Firing Derbyshire

by Pejman Yousefzadeh on April 8, 2012

By now, just about the whole of the blogosphere has heard of the controversy concerning former National Review writer John Derbyshire, but in the event that you haven’t, the short version is that Derbyshire wrote an appalling piece which I will not link to, which was indisputably and disgustingly racist, and which was responsible for making him a former writer for National Review.

It seems to me that Rich Lowry handled this situation in exactly the right way. Derbyshire had to go, and Lowry was left with no choice but to fire him. His explanation for the firing was succinct and entirely intellectually defensible. William F. Buckley famously fought to ensure that conservatism was as unencumbered by the presence of cranks as humanly possible. Lowry maintains that tradition admirably.

Needless to say–if I may use that phrase–I am more than a little surprised that the likes of John Holbo did not believe (or perhaps pretended not to believe) that “no one at NR agrees” with what Derbyshire wrote. Just because Derbyshire was at National Review when he wrote what he wrote does not mean that people there agreed with it. And since his association with National Review at the time when he wrote his piece seemed to cause doubt regarding whether “no one at NR” agreed with Derbyshire’s piece, now that Derbyshire is indeed out, such doubts should be dispensed with. If doubt remains, perhaps Holbo will be kind enough to point to someone–anyone–at National Review who agrees with what Derbyshire wrote. If he can’t do that, then he ought to retract his professed doubts.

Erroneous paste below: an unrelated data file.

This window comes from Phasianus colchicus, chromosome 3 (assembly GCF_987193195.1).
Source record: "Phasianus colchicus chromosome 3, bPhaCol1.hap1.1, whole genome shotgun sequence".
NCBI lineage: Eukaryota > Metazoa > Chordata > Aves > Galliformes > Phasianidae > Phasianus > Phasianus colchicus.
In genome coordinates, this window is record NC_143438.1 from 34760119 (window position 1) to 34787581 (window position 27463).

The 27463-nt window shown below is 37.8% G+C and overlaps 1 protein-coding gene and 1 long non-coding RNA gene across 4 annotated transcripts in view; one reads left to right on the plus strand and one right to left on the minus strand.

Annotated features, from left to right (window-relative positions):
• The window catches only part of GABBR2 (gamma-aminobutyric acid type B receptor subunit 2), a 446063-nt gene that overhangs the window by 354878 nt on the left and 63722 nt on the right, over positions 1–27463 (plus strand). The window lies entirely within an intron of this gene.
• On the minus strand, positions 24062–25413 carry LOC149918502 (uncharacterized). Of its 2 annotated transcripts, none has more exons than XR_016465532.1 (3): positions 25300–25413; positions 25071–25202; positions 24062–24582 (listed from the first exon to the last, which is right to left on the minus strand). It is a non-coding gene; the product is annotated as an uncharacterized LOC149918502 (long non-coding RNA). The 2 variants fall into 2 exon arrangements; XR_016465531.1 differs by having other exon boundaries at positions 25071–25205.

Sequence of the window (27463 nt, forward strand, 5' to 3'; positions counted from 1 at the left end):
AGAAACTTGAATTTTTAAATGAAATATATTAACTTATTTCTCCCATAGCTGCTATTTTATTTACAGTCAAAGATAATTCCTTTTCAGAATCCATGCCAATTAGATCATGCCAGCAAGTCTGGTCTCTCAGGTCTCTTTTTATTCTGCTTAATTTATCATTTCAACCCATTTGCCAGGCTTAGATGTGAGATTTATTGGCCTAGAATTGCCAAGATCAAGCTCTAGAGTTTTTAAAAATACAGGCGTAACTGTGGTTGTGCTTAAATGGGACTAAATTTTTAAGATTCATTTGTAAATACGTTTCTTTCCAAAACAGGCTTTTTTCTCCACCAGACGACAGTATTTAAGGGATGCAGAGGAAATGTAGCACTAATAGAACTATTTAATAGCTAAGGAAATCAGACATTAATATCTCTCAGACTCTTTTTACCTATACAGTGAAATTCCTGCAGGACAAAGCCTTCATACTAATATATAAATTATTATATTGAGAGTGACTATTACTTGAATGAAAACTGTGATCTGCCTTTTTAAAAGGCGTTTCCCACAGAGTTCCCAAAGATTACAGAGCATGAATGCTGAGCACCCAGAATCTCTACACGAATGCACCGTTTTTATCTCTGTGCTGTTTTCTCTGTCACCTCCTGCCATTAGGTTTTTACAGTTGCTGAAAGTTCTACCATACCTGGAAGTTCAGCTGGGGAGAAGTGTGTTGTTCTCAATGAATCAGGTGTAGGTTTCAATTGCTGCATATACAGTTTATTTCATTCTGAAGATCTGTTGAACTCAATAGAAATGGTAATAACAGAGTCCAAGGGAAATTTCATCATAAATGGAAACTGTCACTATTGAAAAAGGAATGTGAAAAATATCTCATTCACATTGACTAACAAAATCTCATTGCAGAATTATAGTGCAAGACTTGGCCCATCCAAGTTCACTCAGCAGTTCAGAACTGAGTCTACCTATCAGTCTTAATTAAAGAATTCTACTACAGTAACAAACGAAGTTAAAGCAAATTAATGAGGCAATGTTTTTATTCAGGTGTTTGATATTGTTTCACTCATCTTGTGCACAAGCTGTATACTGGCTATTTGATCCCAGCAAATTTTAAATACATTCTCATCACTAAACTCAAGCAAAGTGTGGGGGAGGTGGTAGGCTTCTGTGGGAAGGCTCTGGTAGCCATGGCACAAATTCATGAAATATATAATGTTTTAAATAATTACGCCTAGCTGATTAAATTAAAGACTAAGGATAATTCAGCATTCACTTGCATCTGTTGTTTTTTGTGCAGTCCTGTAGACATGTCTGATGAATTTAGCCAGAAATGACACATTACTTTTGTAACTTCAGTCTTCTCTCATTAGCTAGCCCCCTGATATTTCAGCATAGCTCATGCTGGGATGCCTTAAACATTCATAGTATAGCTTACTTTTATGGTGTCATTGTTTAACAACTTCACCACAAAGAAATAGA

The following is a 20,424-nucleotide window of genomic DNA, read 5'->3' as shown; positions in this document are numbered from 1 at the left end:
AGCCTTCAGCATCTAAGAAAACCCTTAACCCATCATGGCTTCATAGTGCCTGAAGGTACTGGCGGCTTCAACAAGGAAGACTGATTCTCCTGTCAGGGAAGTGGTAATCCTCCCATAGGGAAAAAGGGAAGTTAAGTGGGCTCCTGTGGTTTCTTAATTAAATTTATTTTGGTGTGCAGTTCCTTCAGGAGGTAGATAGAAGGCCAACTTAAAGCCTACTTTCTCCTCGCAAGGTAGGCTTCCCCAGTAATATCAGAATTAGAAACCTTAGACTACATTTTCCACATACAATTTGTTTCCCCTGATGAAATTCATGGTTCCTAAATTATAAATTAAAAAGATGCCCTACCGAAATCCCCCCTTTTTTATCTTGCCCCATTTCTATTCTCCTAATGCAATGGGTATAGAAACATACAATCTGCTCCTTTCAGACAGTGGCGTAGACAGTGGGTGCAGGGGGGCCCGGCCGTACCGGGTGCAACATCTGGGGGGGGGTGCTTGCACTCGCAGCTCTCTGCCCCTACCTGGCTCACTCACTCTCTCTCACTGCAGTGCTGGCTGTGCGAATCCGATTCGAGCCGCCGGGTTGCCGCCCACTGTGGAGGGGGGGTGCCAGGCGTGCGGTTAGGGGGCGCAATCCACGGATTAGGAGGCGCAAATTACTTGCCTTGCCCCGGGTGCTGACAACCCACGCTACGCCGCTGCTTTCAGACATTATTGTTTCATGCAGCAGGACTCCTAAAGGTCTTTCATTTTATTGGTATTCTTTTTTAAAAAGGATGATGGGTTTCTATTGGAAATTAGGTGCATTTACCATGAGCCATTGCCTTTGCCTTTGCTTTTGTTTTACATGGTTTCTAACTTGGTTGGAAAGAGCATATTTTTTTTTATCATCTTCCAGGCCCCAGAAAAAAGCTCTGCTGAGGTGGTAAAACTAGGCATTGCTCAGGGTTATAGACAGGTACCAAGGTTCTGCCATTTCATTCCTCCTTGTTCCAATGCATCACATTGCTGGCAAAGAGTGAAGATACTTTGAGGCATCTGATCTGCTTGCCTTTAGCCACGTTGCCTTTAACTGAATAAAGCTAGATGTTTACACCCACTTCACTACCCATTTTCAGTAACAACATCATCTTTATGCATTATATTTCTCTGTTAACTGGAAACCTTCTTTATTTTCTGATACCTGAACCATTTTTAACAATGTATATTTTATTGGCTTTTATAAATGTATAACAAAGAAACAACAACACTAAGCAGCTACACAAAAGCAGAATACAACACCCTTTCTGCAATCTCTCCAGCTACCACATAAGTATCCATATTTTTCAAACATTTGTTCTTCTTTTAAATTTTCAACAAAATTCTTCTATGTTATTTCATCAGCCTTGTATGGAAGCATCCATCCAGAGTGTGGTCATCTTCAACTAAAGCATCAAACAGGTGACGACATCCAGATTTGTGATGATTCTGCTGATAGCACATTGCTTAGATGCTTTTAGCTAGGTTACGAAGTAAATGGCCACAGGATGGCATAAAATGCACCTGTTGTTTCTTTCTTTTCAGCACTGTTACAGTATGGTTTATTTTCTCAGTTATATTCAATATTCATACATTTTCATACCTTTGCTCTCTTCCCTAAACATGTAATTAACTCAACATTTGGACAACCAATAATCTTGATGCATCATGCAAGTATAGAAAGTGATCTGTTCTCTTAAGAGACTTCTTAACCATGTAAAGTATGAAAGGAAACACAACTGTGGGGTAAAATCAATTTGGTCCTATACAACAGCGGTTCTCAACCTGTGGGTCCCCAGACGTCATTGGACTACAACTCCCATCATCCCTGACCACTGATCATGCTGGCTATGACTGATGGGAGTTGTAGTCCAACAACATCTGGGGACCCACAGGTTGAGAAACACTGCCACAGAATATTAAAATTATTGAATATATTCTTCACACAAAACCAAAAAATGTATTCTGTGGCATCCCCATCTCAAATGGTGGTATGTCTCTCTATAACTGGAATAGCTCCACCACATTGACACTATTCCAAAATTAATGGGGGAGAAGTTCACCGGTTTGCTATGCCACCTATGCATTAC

Equally puzzling is the attempt to analogize Derbyshire’s example with that of George Zimmerman. Maybe it’s just me, but I don’t see a registered Democrat as being a National Review reader. I could be wrong, of course, but if Holbo wants to hang on to his doubts, I’ll certainly hang on to mine. I daresay that mine are somewhat more reality-based.

Finally, there is Holbo’s claim that Derbyshire’s points “are, by general and specifically Derbish precedent, accepted as mainstream conservative discourse.” This is an assertion without evidence, but I am sure that it counts as true in Holbo’s world, and for Holbo, that’s all that matters. Writing on RedState, my friend Leon Wolf makes the case against Derbyshire. I suppose we could wait for “mainstream conservatives” to push Leon and RedState out of the movement, but I have this certain feeling–call it a doubt–that such a purge will not happen. Indeed, I am pretty sure that “mainstream conservatives” will be much more apt to applaud Leon and RedState than condemn him and it.

  • Mike

    It’s not often I disagree with you Pej, but this time I feel compelled to. I read Derb’s piece and knew when I was reading it that it would be controversial. “Controversial” does not mean overtly, or even covertly, racist. The piece was NOT racist. It stated, by and large, indisputable FACTS about race and race relations in America. Since when did stating FACTS become racist? Lies, myths, half-truths and blood libels are racist. FACTS, however uncomfortable they make us, are not and cannot be. I stand with Derb. I stand with facts. I will not buy into this hysterical overreaction and categorization of facts of hate speech.

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